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Catalog 288 (for November) is now available. This latest offering of authentic newspapers is comprised of more than 300 new items, a selection which includes: a complete printing of The Declaration of Independence, George Washington is elected President, a first report of the Great London Fire, a terrific & displayable Abe Lincoln centerfold, the full text of the Continental Association (in a Virginia newspaper), the Coronation of the King & Queen (in a London newspaper), and more.

 

The following links are designed to help you explore this latest edition of our catalog:

 

Don’t forget about this month’s DISCOUNTED ISSUES.

(The links above will redirect to the latest catalog in approx. 30 days, upon which time it will update to the most recent catalog.)

I’m New Here: Week Thirty-Five…

October 25, 2019 by · Leave a Comment 

Sometimes I think that the constant hum of political discourse is unique to our time.  Certainly, the tone is billed as uniquely vitriolic – in stark contrast to the bucolic days of yore.  Except, I keep uncovering these eviscerating denouncements of a certain elected leader, or particular view, or specific cause, or controversial vote – with all the surrounding discussion and debate.  The only difference I can see is that a certain level of pride seemed to stamp each public statement – as if a political position was strengthened by dissent.  These days, nearly as much time is spent disassociating from one’s words as in the pontificating.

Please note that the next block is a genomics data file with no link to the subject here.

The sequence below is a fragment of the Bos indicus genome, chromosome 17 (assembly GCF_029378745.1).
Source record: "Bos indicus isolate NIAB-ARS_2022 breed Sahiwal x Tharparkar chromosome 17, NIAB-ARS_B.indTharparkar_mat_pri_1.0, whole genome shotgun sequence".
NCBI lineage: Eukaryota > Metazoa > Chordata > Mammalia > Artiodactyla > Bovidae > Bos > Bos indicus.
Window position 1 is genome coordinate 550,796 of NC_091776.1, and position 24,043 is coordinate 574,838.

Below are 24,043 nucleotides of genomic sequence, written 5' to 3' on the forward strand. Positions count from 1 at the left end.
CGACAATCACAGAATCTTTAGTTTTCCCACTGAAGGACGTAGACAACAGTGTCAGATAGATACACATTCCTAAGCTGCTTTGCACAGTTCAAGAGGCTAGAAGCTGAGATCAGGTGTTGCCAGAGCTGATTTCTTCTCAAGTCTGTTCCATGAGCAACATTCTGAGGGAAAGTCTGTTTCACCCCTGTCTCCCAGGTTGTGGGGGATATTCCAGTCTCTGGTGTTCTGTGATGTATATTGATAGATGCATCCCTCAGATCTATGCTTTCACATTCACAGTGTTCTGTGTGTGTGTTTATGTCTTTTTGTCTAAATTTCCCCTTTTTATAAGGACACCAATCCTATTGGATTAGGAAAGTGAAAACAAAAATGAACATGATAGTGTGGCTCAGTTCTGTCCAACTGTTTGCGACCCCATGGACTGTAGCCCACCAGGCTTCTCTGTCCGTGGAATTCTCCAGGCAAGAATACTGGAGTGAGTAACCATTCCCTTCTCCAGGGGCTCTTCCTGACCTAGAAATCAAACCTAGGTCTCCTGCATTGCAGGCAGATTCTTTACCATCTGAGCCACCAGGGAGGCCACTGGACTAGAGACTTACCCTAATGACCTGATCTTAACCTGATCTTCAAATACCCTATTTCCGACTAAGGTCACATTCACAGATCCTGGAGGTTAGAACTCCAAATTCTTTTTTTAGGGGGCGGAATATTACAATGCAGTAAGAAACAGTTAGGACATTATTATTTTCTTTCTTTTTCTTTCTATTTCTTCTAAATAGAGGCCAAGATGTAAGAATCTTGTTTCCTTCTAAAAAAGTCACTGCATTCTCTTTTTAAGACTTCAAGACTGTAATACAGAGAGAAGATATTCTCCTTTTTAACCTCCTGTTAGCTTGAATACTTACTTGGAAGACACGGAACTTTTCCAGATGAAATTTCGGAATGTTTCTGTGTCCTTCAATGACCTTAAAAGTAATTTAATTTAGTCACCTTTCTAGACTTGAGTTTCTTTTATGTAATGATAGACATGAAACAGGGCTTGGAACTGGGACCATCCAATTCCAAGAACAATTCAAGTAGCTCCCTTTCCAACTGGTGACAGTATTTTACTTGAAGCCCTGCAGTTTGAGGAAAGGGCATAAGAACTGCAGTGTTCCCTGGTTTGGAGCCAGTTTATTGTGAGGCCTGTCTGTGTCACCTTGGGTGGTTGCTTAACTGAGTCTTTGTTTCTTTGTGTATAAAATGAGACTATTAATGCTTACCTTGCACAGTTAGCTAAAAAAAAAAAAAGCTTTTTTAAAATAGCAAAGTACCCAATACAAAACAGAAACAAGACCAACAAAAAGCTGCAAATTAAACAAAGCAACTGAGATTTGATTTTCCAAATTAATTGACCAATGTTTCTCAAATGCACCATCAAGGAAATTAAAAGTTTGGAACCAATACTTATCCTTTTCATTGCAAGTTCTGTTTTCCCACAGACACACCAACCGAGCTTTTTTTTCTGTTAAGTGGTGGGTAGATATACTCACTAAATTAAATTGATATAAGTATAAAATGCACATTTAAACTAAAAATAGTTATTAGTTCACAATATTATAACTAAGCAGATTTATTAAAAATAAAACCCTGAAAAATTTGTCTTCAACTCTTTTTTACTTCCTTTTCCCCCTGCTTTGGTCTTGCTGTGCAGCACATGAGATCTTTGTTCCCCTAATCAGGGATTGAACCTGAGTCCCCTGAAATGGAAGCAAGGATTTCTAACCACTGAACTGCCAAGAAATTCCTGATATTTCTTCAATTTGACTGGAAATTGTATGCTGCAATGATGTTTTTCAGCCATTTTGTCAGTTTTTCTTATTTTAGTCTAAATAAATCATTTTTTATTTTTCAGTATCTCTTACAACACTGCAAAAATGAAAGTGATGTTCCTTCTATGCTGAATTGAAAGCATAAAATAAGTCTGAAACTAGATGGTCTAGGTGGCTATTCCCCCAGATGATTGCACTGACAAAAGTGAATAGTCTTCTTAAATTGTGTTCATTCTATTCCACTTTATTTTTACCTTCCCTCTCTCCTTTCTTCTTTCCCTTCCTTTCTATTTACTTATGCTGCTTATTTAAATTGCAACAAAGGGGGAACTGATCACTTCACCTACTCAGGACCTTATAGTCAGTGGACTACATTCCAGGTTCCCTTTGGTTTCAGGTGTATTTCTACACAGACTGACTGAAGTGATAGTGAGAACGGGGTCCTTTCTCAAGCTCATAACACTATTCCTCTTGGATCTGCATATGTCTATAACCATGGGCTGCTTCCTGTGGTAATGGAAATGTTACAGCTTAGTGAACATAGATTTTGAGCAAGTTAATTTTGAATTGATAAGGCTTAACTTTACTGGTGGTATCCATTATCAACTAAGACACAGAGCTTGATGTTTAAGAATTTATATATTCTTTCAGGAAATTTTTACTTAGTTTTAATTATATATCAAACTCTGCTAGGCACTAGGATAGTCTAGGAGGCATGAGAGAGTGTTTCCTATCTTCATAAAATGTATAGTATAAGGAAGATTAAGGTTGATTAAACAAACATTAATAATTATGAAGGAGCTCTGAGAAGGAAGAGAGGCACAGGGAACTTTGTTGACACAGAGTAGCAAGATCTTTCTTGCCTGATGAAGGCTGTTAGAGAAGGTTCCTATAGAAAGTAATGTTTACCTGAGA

Adding a second distinguishing feature, this week I discovered the satirical  Puck – begun in Germany and published in America in 1877.  Interestingly, the founder collaborated with the renowned Leslie’s Illustrated prior to making the transition.  Headed with the Shakespearean character’s wry commentary, “What fools these mortals be,” the clever magazine takes the tone of an outside, slightly mocking, observer.